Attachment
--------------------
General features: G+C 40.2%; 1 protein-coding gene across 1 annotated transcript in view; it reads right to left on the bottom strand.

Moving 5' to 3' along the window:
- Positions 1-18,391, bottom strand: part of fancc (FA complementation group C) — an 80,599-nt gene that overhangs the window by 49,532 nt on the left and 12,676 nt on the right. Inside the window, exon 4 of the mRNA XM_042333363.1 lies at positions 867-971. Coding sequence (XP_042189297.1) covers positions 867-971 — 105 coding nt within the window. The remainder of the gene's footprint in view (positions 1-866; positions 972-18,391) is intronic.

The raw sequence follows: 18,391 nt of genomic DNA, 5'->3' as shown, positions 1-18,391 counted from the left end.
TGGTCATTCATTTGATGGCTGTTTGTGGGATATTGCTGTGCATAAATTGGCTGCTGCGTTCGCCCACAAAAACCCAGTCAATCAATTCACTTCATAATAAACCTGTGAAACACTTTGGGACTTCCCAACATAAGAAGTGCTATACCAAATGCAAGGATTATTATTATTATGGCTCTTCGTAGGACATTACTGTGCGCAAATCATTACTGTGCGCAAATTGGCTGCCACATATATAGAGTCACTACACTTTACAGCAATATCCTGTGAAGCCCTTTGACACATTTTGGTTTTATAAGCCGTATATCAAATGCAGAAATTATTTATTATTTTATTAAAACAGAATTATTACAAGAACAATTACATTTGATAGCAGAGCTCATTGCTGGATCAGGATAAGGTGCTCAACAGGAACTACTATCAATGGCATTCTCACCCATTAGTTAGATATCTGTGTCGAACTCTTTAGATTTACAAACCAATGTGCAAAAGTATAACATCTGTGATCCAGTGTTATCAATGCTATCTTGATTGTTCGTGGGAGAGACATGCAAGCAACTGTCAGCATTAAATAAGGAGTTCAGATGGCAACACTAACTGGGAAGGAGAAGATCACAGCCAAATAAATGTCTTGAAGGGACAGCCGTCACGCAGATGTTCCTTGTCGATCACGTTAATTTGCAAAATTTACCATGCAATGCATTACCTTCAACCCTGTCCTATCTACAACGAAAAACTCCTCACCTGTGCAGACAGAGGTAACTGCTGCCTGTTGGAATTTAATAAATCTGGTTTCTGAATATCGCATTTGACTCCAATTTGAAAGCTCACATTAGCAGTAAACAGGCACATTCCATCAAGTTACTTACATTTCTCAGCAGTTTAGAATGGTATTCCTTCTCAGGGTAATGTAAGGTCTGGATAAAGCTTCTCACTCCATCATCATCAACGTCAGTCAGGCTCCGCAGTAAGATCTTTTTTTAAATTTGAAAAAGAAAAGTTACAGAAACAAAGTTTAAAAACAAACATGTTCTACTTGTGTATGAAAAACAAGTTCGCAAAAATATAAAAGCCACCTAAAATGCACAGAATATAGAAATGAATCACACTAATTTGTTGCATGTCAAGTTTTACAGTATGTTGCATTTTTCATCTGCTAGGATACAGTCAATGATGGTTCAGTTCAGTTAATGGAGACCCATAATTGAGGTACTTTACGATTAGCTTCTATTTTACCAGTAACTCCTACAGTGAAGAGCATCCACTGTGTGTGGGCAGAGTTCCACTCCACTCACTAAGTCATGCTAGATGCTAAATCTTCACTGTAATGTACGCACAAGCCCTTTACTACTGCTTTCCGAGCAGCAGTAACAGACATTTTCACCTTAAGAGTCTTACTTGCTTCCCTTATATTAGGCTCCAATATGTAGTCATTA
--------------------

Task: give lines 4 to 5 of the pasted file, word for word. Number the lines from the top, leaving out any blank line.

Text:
The raw sequence follows: 18,391 nt of genomic DNA, 5'->3' as shown, positions 1-18,391 counted from the left end.
TGGTCATTCATTTGATGGCTGTTTGTGGGATATTGCTGTGCATAAATTGGCTGCTGCGTTCGCCCACAAAAACCCAGTCAATCAATTCACTTCATAATAAACCTGTGAAACACTTTGGGACTTCCCAACATAAGAAGTGCTATACCAAATGCAAGGATTATTATTATTATGGCTCTTCGTAGGACATTACTGTGCGCAAATCATTACTGTGCGCAAATTGGCTGCCACATATATAGAGTCACTACACTTTACAGCAATATCCTGTGAAGCCCTTTGACACATTTTGGTTTTATAAGCCGTATATCAAATGCAGAAATTATTTATTATTTTATTAAAACAGAATTATTACAAGAACAATTACATTTGATAGCAGAGCTCATTGCTGGATCAGGATAAGGTGCTCAACAGGAACTACTATCAATGGCATTCTCACCCATTAGTTAGATATCTGTGTCGAACTCTTTAGATTTACAAACCAATGTGCAAAAGTATAACATCTGTGATCCAGTGTTATCAATGCTATCTTGATTGTTCGTGGGAGAGACATGCAAGCAACTGTCAGCATTAAATAAGGAGTTCAGATGGCAACACTAACTGGGAAGGAGAAGATCACAGCCAAATAAATGTCTTGAAGGGACAGCCGTCACGCAGATGTTCCTTGTCGATCACGTTAATTTGCAAAATTTACCATGCAATGCATTACCTTCAACCCTGTCCTATCTACAACGAAAAACTCCTCACCTGTGCAGACAGAGGTAACTGCTGCCTGTTGGAATTTAATAAATCTGGTTTCTGAATATCGCATTTGACTCCAATTTGAAAGCTCACATTAGCAGTAAACAGGCACATTCCATCAAGTTACTTACATTTCTCAGCAGTTTAGAATGGTATTCCTTCTCAGGGTAATGTAAGGTCTGGATAAAGCTTCTCACTCCATCATCATCAACGTCAGTCAGGCTCCGCAGTAAGATCTTTTTTTAAATTTGAAAAAGAAAAGTTACAGAAACAAAGTTTAAAAACAAACATGTTCTACTTGTGTATGAAAAACAAGTTCGCAAAAATATAAAAGCCACCTAAAATGCACAGAATATAGAAATGAATCACACTAATTTGTTGCATGTCAAGTTTTACAGTATGTTGCATTTTTCATCTGCTAGGATACAGTCAATGATGGTTCAGTTCAGTTAATGGAGACCCATAATTGAGGTACTTTACGATTAGCTTCTATTTTACCAGTAACTCCTACAGTGAAGAGCATCCACTGTGTGTGGGCAGAGTTCCACTCCACTCACTAAGTCATGCTAGATGCTAAATCTTCACTGTAATGTACGCACAAGCCCTTTACTACTGCTTTCCGAGCAGCAGTAACAGACATTTTCACCTTAAGAGTCTTACTTGCTTCCCTTATATTAGGCTCCAATATGTAGTCATTA